Babbo beats the rap

A jury rejects claims that a man accused of breaking into his own home was resisting arrest



In the twilight hour of July 15, Jeffrey "Babbo" Milne, owner of SLO's Babbo's Pizza, returned to his San Luis Obispo home following a hike up nearby Bishop's Peak.

Fatigued from the climb, the 52-year-old business owner said he kicked off his shoes, peeled off his shirt, and sank into his favorite recliner. He cracked open a 24-ounce can of Steel Reserve malt liquor and turned on the TV. Two thirds finished with his beer, Milne's relaxation time was abruptly cut short by the sounds of several San Luis Obispo police officers pounding on his door.

The officers were responding to a call dispatchers had received from a neighbor who said her son saw a man kick in the door of Milne's house.

Though officers initially didn't find any signs of forced entry, they surrounded Milne's home.

According to a police report, officers then identified themselves and instructed Milne to follow their commands--to put his hands up, to open the door, to turn around--repeating each order several times before he complied.

According to Milne, who spoke to New Times in the days after his court date, the officers' instructions confused him.

"When I first came to the door I looked out the blinds and there was a gun pointed at my face," he said. "One police officer was yelling to keep my hands up while another was yelling to open the door. I didn't know what to do."

In fear of being shot, Milne said, he stalled, unsure of which orders to follow. He then questioned the officers about what they were doing at his house.

"I asked them what was going on, and they said, 'We'll tell you later,'" he said.

After repeated requests to open the door, Milne finally did. That's where his account differs from the police report. Milne said that three officers walked through his doorway and commanded him to keep his hands raised. The report states that Milne opened the door, but began to step back inside after a brief exchange, at which point an officer stepped inside and took Milne to the ground.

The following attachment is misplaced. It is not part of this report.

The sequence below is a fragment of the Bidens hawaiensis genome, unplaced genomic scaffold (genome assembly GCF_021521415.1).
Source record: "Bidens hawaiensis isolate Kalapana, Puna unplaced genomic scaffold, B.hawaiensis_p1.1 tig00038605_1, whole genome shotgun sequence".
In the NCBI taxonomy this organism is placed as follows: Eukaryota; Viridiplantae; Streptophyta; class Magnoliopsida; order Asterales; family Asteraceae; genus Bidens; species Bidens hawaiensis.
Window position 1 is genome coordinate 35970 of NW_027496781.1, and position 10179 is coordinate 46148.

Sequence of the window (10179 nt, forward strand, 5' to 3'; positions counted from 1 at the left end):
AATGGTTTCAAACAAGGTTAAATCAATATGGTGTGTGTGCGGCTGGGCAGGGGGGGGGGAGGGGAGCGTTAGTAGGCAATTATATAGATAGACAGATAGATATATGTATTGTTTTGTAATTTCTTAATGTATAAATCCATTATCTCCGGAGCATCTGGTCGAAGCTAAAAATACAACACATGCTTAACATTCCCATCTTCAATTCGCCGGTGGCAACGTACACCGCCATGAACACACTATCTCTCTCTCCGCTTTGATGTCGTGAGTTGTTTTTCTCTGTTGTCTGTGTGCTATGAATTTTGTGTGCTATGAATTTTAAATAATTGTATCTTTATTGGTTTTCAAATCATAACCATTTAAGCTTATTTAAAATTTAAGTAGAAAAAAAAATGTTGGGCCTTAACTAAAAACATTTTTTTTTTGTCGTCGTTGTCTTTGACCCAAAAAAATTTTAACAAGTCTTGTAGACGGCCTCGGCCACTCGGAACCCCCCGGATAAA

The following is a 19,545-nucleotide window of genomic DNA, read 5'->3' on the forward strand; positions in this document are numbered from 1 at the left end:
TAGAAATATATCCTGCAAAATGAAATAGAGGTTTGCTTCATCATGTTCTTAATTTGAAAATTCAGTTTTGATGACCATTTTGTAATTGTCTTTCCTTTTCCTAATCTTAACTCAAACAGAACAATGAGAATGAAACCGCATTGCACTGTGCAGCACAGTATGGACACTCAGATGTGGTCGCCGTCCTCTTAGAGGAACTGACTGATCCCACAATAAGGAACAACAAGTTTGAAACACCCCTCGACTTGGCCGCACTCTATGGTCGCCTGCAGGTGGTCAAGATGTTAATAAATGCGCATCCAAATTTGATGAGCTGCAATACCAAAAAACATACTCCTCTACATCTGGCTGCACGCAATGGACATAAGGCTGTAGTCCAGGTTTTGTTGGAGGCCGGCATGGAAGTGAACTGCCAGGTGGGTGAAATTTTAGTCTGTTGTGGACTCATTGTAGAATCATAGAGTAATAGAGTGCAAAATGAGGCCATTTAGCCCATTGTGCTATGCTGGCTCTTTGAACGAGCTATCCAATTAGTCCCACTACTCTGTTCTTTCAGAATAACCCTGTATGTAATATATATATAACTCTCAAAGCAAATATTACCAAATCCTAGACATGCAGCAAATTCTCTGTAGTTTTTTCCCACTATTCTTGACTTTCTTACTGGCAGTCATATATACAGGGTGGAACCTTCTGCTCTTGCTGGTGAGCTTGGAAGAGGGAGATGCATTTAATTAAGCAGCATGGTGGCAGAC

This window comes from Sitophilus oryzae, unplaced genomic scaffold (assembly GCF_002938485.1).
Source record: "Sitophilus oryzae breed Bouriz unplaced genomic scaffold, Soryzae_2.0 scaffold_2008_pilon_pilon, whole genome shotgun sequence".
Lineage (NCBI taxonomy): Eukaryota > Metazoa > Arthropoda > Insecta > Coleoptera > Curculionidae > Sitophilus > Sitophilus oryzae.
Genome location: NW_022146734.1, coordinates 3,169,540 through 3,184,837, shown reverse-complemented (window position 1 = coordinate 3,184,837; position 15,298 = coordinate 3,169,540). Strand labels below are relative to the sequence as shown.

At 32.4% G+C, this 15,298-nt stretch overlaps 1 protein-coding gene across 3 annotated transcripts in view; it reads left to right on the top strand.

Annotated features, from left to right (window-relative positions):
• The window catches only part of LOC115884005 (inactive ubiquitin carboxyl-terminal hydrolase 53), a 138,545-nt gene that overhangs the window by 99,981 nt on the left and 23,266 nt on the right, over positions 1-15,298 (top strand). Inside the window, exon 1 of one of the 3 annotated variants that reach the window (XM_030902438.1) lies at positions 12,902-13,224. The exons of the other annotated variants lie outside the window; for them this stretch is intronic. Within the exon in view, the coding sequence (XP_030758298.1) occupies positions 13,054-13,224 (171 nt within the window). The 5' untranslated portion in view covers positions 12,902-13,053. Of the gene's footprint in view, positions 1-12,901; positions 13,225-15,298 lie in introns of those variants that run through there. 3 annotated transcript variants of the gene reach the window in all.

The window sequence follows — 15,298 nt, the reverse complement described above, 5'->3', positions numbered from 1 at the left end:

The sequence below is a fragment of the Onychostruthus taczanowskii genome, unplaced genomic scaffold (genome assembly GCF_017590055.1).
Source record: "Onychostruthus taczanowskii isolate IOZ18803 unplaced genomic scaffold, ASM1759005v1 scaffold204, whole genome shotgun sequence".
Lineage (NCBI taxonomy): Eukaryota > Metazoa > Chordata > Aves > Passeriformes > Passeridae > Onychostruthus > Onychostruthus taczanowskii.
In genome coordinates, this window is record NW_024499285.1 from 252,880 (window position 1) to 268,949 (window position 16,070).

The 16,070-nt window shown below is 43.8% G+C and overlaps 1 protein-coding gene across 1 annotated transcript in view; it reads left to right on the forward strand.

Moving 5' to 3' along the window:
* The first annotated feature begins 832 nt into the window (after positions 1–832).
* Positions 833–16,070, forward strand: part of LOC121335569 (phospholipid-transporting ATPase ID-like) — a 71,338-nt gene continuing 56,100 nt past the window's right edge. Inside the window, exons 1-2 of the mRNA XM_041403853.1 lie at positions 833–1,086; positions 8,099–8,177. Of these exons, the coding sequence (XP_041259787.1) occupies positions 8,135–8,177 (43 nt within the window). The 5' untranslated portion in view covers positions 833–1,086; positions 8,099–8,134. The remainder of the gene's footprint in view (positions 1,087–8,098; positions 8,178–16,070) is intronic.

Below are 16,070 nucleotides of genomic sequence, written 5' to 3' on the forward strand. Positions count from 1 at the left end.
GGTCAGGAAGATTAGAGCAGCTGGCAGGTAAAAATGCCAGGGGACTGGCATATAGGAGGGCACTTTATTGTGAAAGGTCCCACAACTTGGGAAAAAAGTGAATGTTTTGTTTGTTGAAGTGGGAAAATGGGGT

According to Milne, the trio of officers encircled him and all started patting him down simultaneously--and that the frisking turned painfully brutal. In their search, officers reported that they found a knife and a handgun in Milne's pocket, and other firearms in the house.

According to Milne, he was just about to clean his firearms in preparation for an upcoming shooting event at his buddy's uncle's ranch.

"It's just one of those freak things where the cops come in when I have my guns out," Milne said. "Not that that matters, because I have a right to have guns in my house."

In describing the incident to New Times, Milne detailed getting sprayed with pepper spray being prodded, punched, and kneed and being injured while getting handcuffed and lifted from the ground.

"An officer grabbed both my arms, put them behind my back and slammed me face first into the floor," he said.

While being held on the ground, Milne watched through tearing eyes as one officer walked past his family portrait hanging on the wall and pictures of him celebrating his daughter's wedding on the bookcase.

"If they just looked at the pictures they would have known that I lived there," Milne said.

The police report notes that Milne received "minor cuts" on his arms from the incident, and that photos of the injuries were booked into evidence. An officer also reported taking a dozen pictures of the residence, citing empty beer cans and ammunition in plain view throughout the home.

Milne claims there was one additional beer can to the one he was drinking at the time--a leftover from the previous night. The report cites a smell of alcohol and Milne's slurred speech as evidence of intoxication.

Lt. Bill Proll said that though he wasn't present during Milne's arrest, he supports the officers who were there. He added that Milne's actions enhanced the officers' suspicions.

"It was a difficult situation," he said. "The bottom line is we feel our officers acted properly based on the information they had at the time."

"They worked me over and they never told me why," Milne said. "They just told me to shut up and comply."

Milne was ultimately taken to county jail where he spent the night in a cell, barefoot and shirtless. He was charged with resisting arrest.

On Oct. 16, a jury found Milne not guilty of the charge after a six-day trial.

"The police officers made a series of mistakes and instead of dusting Mr. Milne off and saying 'Sorry,' they decided to charge him with resisting arrest and circled the wagons," said Milne's attorney, Lou Koory. "But thankfully the jury was in place to check the police, and that's what they did."

Kelly Manderino, the criminal prosecutor on the case, defended the officers' actions.

"I think the officers did what they were supposed to do, and I respect the verdict of the jury," she said. "I can't comment on anything outside of that."

It may be over for Manderino, but it isn't for Milne, who said the altercation has had an emotional impact on him.

"I'm leery if I see them," he said of police officers. "I get an uneasy feeling if I even see them driving by in a squad car."

Koory declined to comment on the possibility of a civil case.

Despite the event, Milne, whose brother is a retired sheriff, said he doesn't hate all cops.

"There's good officers and bad officers," he said. "I just happened to deal with the bad."

Staff Writer Kai Beech can be reached at

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